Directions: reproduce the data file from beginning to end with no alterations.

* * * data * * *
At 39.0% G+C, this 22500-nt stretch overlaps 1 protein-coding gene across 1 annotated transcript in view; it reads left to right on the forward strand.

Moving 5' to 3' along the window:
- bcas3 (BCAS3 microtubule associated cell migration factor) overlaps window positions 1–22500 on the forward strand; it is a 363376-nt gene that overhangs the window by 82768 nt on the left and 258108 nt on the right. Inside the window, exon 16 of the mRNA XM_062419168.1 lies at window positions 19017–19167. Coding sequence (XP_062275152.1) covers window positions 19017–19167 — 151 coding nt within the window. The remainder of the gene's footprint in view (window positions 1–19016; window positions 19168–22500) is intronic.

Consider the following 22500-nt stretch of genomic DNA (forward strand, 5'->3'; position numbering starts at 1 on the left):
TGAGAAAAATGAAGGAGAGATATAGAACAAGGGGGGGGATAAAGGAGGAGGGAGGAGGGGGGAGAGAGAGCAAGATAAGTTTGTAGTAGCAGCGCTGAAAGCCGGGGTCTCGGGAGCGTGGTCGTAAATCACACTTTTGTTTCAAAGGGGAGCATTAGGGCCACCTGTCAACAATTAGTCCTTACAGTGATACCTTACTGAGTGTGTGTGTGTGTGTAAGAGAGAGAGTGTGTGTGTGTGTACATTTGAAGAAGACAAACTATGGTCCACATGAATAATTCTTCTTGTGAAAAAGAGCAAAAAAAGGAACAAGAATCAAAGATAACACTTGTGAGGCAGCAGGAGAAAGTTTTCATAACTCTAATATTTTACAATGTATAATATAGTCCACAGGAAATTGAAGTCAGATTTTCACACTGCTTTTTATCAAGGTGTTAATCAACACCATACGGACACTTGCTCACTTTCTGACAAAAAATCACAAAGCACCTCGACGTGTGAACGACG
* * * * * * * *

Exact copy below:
At 39.0% G+C, this 22500-nt stretch overlaps 1 protein-coding gene across 1 annotated transcript in view; it reads left to right on the forward strand.

Moving 5' to 3' along the window:
- bcas3 (BCAS3 microtubule associated cell migration factor) overlaps window positions 1–22500 on the forward strand; it is a 363376-nt gene that overhangs the window by 82768 nt on the left and 258108 nt on the right. Inside the window, exon 16 of the mRNA XM_062419168.1 lies at window positions 19017–19167. Coding sequence (XP_062275152.1) covers window positions 19017–19167 — 151 coding nt within the window. The remainder of the gene's footprint in view (window positions 1–19016; window positions 19168–22500) is intronic.

Consider the following 22500-nt stretch of genomic DNA (forward strand, 5'->3'; position numbering starts at 1 on the left):
TGAGAAAAATGAAGGAGAGATATAGAACAAGGGGGGGGATAAAGGAGGAGGGAGGAGGGGGGAGAGAGAGCAAGATAAGTTTGTAGTAGCAGCGCTGAAAGCCGGGGTCTCGGGAGCGTGGTCGTAAATCACACTTTTGTTTCAAAGGGGAGCATTAGGGCCACCTGTCAACAATTAGTCCTTACAGTGATACCTTACTGAGTGTGTGTGTGTGTGTAAGAGAGAGAGTGTGTGTGTGTGTACATTTGAAGAAGACAAACTATGGTCCACATGAATAATTCTTCTTGTGAAAAAGAGCAAAAAAAGGAACAAGAATCAAAGATAACACTTGTGAGGCAGCAGGAGAAAGTTTTCATAACTCTAATATTTTACAATGTATAATATAGTCCACAGGAAATTGAAGTCAGATTTTCACACTGCTTTTTATCAAGGTGTTAATCAACACCATACGGACACTTGCTCACTTTCTGACAAAAAATCACAAAGCACCTCGACGTGTGAACGACG